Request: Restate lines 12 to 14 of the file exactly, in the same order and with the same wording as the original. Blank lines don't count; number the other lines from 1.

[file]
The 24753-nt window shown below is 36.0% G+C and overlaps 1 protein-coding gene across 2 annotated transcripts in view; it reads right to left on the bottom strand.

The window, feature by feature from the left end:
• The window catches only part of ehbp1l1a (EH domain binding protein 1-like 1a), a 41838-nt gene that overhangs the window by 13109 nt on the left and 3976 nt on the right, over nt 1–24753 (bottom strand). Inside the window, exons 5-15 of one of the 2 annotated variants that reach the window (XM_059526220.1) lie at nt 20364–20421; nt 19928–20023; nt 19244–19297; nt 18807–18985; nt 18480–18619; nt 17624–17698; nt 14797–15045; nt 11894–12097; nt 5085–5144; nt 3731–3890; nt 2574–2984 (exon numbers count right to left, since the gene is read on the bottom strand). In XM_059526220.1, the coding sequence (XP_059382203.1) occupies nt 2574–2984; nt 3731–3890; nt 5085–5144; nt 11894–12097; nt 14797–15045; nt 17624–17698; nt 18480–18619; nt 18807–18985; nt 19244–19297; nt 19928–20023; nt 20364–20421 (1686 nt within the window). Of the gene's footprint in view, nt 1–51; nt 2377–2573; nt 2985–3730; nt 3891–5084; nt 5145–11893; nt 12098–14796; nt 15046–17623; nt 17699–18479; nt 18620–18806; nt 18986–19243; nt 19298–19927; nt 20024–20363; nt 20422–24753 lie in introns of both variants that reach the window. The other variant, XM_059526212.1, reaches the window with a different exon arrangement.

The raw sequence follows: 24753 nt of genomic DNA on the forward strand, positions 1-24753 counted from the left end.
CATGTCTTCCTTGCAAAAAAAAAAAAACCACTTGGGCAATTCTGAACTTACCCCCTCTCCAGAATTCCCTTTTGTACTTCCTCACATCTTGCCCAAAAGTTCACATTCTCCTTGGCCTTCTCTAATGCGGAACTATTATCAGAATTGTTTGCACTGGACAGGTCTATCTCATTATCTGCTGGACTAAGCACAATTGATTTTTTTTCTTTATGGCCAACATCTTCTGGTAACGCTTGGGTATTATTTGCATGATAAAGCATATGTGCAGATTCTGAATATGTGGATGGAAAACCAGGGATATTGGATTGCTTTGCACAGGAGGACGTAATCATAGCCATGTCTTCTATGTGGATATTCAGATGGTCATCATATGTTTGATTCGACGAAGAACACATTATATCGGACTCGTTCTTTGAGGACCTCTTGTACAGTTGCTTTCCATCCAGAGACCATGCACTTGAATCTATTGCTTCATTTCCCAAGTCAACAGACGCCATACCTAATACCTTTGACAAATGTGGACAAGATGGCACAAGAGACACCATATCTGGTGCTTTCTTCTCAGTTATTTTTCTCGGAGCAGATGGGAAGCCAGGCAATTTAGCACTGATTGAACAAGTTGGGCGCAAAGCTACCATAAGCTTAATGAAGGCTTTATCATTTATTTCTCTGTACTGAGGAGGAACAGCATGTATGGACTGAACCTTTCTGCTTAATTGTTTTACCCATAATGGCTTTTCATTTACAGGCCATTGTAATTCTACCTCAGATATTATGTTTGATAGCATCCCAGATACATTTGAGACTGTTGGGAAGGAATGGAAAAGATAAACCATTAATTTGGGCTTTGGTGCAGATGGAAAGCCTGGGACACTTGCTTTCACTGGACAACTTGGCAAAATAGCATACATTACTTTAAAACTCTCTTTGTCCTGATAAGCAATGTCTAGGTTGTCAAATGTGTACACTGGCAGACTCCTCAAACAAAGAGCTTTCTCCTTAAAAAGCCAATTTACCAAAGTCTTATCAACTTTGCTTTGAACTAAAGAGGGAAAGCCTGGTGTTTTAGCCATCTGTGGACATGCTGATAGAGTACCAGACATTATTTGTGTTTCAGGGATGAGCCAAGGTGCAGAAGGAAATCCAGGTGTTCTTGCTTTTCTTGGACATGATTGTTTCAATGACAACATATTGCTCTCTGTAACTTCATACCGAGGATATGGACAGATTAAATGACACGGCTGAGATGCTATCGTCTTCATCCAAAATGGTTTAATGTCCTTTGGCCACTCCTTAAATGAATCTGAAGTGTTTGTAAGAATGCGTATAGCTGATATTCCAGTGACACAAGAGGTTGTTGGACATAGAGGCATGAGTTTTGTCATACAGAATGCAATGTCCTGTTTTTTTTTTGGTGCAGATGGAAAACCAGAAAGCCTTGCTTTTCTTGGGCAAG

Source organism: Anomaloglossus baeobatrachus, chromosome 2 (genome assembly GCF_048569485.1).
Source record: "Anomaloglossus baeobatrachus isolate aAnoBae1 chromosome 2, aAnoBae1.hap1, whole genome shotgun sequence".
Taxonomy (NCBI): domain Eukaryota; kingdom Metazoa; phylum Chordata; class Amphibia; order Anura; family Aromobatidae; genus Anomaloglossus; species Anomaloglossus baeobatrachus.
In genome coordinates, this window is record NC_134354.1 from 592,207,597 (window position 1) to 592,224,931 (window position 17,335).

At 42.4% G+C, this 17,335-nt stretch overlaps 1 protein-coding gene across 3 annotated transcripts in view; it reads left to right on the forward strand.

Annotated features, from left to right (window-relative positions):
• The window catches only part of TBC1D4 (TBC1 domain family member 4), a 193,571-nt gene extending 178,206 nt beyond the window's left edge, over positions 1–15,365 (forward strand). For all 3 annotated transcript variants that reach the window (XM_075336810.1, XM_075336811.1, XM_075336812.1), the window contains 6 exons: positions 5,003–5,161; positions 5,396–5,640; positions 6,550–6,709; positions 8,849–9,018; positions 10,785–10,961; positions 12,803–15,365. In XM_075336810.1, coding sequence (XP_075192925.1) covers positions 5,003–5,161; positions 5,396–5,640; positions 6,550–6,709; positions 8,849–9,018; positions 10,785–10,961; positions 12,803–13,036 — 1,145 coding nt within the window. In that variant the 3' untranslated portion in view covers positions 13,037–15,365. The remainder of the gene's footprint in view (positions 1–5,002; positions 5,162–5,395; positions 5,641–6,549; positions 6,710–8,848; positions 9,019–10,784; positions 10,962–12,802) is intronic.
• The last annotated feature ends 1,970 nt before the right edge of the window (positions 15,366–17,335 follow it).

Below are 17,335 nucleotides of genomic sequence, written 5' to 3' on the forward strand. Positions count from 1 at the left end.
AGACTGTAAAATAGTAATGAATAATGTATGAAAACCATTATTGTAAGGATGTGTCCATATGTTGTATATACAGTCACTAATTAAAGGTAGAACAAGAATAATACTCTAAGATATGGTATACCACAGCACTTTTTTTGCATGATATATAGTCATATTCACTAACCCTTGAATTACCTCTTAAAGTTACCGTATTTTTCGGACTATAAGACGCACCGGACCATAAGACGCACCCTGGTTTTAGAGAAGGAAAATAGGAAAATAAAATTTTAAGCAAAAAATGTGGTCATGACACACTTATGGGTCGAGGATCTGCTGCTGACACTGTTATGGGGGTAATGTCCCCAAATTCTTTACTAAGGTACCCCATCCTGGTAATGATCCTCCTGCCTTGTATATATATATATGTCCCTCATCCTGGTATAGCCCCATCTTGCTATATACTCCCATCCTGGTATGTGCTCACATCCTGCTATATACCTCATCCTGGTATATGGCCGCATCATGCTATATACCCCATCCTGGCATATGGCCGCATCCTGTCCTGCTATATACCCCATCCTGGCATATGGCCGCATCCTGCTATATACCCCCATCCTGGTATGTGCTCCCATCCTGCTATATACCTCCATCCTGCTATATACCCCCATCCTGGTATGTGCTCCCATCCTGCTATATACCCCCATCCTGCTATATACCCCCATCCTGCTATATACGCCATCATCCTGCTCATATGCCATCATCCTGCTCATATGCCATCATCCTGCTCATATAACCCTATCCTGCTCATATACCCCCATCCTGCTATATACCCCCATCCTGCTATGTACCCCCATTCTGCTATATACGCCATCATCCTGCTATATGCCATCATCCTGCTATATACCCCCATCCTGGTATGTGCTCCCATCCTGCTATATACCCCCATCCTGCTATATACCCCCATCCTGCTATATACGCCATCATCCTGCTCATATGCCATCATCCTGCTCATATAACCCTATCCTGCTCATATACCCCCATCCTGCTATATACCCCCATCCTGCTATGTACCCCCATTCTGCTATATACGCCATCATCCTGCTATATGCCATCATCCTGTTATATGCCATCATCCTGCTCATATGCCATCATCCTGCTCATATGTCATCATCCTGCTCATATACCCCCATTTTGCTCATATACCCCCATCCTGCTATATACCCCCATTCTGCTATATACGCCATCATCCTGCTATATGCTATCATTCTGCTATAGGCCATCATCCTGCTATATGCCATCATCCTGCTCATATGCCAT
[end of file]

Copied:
• The window catches only part of TBC1D4 (TBC1 domain family member 4), a 193,571-nt gene extending 178,206 nt beyond the window's left edge, over positions 1–15,365 (forward strand). For all 3 annotated transcript variants that reach the window (XM_075336810.1, XM_075336811.1, XM_075336812.1), the window contains 6 exons: positions 5,003–5,161; positions 5,396–5,640; positions 6,550–6,709; positions 8,849–9,018; positions 10,785–10,961; positions 12,803–15,365. In XM_075336810.1, coding sequence (XP_075192925.1) covers positions 5,003–5,161; positions 5,396–5,640; positions 6,550–6,709; positions 8,849–9,018; positions 10,785–10,961; positions 12,803–13,036 — 1,145 coding nt within the window. In that variant the 3' untranslated portion in view covers positions 13,037–15,365. The remainder of the gene's footprint in view (positions 1–5,002; positions 5,162–5,395; positions 5,641–6,549; positions 6,710–8,848; positions 9,019–10,784; positions 10,962–12,802) is intronic.
• The last annotated feature ends 1,970 nt before the right edge of the window (positions 15,366–17,335 follow it).

Below are 17,335 nucleotides of genomic sequence, written 5' to 3' on the forward strand. Positions count from 1 at the left end.